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Chronicle of the Middle East and North Africa

Iran Mulls Increased Energy Exports Amid Nuclear Talks

Iran Mulls Energy Exports
An Iranian man works at phase 19 of the South Pars gas field facilities. BEHROUZ MEHRI / AFP

Ali Noureddine

This article was translated from Arabic

Iran recently declared the discovery of a more than 1 trillion cubic meter natural gas deposit to the north of the “South Pars” field, with Iranian specialists speculating on the likelihood of a greater reservoir in the same area. This newly discovered resource will be added to the country’s vast natural gas reserves, which exceed upwards of 34 trillion cubic meters.

These reserves account for approximately 17.8 percent of worldwide gas reserves, placing Iran second only to Russia. Furthermore, Iran has a high potential for fresh gas finds in locations that have yet to be explored, such as the Caspian Sea, north-eastern Iran, central Kafir, and areas near the Strait of Hormuz.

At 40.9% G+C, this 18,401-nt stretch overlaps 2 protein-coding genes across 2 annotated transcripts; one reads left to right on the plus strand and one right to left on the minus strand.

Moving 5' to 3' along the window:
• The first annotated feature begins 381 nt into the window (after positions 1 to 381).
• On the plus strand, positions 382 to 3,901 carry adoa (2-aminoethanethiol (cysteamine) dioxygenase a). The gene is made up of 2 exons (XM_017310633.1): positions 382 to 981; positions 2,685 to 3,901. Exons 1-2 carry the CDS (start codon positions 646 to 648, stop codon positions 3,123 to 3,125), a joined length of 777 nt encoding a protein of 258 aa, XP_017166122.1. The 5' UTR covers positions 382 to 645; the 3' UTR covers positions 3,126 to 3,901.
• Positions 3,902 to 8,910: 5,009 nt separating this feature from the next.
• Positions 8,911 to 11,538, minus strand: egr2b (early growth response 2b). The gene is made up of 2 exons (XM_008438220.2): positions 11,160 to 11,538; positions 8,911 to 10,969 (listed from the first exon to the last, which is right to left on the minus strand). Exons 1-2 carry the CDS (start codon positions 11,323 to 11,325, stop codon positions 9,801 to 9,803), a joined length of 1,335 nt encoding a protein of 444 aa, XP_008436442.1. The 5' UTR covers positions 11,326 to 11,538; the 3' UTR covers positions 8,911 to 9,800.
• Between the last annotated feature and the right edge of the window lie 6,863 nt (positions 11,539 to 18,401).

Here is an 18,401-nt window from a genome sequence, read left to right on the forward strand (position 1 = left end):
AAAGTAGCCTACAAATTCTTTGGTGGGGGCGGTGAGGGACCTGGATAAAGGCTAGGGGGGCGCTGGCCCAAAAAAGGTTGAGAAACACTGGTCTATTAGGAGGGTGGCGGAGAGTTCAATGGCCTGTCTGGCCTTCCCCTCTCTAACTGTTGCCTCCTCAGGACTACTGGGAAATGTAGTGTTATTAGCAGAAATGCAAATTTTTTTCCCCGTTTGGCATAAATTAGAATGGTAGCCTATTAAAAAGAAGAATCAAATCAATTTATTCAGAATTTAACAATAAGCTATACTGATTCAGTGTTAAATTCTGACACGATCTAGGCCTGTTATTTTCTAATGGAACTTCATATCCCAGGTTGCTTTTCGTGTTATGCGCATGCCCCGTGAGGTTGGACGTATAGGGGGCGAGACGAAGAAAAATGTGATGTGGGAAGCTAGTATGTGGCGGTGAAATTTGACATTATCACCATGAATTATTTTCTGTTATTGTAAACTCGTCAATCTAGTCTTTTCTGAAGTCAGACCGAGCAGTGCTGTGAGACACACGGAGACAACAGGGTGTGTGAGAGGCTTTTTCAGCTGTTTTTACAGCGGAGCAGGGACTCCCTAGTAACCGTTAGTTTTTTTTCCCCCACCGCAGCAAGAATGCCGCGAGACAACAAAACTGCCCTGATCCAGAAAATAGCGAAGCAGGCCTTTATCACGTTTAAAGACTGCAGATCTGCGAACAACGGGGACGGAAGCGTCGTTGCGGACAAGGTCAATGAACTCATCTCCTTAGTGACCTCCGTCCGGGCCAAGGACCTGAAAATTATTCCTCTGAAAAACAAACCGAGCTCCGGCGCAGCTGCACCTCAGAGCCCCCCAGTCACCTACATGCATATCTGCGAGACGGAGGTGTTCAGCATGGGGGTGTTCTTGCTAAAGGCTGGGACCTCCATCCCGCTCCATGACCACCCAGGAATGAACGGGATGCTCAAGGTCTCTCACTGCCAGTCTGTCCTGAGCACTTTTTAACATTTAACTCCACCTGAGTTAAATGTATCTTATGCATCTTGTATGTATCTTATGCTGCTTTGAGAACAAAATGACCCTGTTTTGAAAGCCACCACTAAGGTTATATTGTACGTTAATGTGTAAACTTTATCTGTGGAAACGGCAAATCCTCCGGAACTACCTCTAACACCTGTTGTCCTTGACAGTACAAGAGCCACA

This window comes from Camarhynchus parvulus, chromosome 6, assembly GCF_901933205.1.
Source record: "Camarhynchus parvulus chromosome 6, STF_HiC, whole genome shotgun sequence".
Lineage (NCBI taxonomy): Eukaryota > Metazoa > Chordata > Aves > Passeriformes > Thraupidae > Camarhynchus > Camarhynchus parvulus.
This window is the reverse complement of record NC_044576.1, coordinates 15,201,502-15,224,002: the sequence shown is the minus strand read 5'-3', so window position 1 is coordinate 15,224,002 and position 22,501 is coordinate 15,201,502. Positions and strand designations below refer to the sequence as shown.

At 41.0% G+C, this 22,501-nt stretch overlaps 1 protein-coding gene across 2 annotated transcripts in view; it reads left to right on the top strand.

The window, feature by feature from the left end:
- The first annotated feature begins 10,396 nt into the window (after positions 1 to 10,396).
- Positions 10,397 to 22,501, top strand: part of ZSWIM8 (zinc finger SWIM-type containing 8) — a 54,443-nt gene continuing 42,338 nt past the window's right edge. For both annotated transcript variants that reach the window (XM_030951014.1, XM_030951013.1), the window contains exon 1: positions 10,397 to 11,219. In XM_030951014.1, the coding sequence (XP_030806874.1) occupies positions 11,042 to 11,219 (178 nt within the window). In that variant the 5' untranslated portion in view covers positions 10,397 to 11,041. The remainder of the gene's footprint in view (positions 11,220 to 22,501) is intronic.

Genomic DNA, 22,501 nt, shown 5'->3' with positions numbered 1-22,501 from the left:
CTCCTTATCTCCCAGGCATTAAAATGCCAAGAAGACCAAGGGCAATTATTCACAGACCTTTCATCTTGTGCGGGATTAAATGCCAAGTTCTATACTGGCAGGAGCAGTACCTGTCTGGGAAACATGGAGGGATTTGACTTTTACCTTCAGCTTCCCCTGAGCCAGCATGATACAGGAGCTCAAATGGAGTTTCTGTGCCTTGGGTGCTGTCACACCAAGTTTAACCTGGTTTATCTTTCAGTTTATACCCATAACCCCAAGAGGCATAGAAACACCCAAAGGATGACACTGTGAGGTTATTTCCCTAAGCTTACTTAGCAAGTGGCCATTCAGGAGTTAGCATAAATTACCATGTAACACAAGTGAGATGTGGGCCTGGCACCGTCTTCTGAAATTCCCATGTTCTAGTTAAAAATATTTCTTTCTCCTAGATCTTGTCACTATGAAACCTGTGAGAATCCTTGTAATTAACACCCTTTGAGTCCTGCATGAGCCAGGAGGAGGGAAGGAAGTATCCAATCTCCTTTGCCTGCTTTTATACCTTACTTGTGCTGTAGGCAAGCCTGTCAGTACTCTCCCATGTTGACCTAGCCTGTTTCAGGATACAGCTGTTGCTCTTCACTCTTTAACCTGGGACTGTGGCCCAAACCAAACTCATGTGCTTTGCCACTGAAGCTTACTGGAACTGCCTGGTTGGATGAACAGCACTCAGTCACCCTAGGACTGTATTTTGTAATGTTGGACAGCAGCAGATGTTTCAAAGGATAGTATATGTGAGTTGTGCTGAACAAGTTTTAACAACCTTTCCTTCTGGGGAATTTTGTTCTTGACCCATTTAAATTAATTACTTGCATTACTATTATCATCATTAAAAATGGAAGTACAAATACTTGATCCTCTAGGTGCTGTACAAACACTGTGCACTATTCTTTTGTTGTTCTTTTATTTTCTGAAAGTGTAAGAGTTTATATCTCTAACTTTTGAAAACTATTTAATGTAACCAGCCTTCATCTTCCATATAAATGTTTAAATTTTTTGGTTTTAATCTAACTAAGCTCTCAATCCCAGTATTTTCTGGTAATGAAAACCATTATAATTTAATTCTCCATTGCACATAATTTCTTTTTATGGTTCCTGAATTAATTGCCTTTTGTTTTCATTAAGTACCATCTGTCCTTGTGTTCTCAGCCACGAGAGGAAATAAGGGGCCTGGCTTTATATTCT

The discoveries will increase Iran’s gas reserves in the future if significant commercial advances occur there, which Iran is banking on now to strengthen its economy.

Iran also possesses significant oil reserves, estimated at 158 billion barrels, accounting for around 9% of total crude oil reserves, placing Iran fourth globally behind Venezuela, Saudi Arabia, and Canada.

Given the availability of enormous areas that have yet to be explored for oil and gas, these reserves are therefore expected to increase as are natural gas reserves.

However, Iran’s potential in this sector extends beyond deposits and potential oil and gas reservoirs to encompass the country’s strategic position. The Islamic Republic is located at the crossroads of a significant cluster of economic and demographic oil and gas importing blocs, which may allow it to sell these commodities at a reasonable cost.